I’m not quite sure why we ordered the roasted potatoes with sage because they don’t really make any coherent sense now that the food is placed in front of us, I guess we were thinking too literally tapas in style – we always order the patatas bravas. They’re waxy with a tough skin, not bad but not a great choice on our part. Zucchini fries are exactly as they are so often not; perfectly executed, properly skinny, crispy, salty and utterly addictive. Our final dish of gnocchi is worth waiting for; tiny, plump pillows are draped with tender shreds of intense duck ragu and showered with parmesan; small but perfectly formed in every way.
The only real disappointment is our dessert of millefeuille ordered out of sheer curious gluttony, as we certainly don’t have the actual stomach space for it. We’re missing at the very least a good nine hundred and ninety seven of the promised pastry layers, however after a large quantity of their tap prosecco we’re really beyond caring too much and the complementary Brutti ma Buoni go some way to repairing the damage. I score myself bonus points for knowing the name of the Italian ‘ugly but good’ cookies and our lovely waitress even feigns an impressed face. Impressive.
We finish the evening with another couple of excellent cocktails and leave fully stuffed for around £50 a head and with an overwhelming urge to return.
On a journey that requires a change at Victoria, I steal a pitt stop opportunity for a quick dinner, slipping out of the station and ease myself into a seat at the bar within the space of about five minutes. The bar is dark in contrast to the bright dining room and bristles with waiters, but I feel at ease enough to request a nonchalant dinner alone rewarding me with a not entirely alarmed reaction. The menu is subtly changed but not enough to upset, I select a casual couple of snacks and almost stop before predictably adding a plate of mortadella to my order.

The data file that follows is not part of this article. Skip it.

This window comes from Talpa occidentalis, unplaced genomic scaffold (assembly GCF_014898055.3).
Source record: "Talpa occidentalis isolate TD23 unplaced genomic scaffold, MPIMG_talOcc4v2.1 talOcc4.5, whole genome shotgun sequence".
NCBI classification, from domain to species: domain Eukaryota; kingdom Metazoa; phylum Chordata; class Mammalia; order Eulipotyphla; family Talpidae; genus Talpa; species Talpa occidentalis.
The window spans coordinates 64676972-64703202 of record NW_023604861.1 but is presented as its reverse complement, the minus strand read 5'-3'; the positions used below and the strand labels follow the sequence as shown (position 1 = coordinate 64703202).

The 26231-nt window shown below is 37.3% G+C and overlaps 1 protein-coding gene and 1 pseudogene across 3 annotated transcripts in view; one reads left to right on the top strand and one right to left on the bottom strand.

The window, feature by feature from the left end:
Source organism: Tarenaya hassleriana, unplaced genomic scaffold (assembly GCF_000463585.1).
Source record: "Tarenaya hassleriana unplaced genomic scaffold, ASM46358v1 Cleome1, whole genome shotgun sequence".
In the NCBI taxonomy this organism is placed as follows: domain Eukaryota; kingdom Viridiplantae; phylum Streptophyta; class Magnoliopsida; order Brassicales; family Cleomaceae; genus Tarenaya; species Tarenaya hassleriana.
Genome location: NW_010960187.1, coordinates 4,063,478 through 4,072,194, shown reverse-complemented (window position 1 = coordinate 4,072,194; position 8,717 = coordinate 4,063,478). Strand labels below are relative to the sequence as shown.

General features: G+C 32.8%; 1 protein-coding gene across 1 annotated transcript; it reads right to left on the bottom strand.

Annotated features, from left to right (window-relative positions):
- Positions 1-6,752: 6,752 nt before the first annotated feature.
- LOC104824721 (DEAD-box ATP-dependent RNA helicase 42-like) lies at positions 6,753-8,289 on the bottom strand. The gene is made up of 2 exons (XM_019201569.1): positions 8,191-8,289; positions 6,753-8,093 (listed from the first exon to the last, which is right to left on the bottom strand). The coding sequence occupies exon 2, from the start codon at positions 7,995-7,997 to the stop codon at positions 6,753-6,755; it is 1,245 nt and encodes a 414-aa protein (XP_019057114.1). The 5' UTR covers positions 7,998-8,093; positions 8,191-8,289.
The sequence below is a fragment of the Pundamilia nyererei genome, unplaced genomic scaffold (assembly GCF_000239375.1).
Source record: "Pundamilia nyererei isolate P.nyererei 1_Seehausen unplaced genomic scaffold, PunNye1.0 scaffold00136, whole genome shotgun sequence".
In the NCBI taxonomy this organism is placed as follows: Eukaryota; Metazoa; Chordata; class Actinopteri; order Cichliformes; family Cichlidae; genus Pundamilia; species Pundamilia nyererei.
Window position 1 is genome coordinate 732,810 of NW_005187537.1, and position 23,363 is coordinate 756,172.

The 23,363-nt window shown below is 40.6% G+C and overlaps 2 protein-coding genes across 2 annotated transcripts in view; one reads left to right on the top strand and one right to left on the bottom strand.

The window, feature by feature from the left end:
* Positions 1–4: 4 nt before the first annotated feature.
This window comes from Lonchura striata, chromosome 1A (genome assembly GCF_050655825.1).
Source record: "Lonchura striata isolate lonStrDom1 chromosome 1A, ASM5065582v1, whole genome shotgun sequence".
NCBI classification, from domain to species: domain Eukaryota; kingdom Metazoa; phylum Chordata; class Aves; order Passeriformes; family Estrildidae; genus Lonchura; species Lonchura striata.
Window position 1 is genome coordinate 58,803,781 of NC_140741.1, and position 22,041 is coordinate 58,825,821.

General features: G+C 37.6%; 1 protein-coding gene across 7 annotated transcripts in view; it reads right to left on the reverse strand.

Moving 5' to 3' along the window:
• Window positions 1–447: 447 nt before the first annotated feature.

Deep fried baby mozzarella balls are rescued from average by an astoundingly sprightly tomato sauce. Piadina is unlike any I’ve seen in this country in that it’s just like the ones I had in Riccioni. The bread is flaky and oil enriched as it should be, prosciutto is abundant in it’s porky folds, salty, soft and contrasting perfectly with bitter rocket leaves and creamy, silky stracchino. That simple combination effectively transporting me, for a second, back to that scorching, extravagant Italian holdiay town.
In reality the room I’m in contains a far dowdier crowd than you’d expect to find amongst those flamboyant vacationing Italians, mostly suited and booted men at the bar and small gaggles of girls chittering over post work cocktails.
All washed down with a martini, I’m in and out within half an hour, less than the time it usually takes me to get home, I can see this becoming a regular cheeky refuge. There’s no doubt I’ll be back for the food, I expect I’ll be chastised for not ordering the ricotta and truffle ravioli so that’s reason enough to return.
There’s something a touch soulless about the place however that would have me suggest you prepare to bring your own company and atmosphere. I’m more than prepared to do that and you should be too; I’m delighted to have found such a treat so close to home.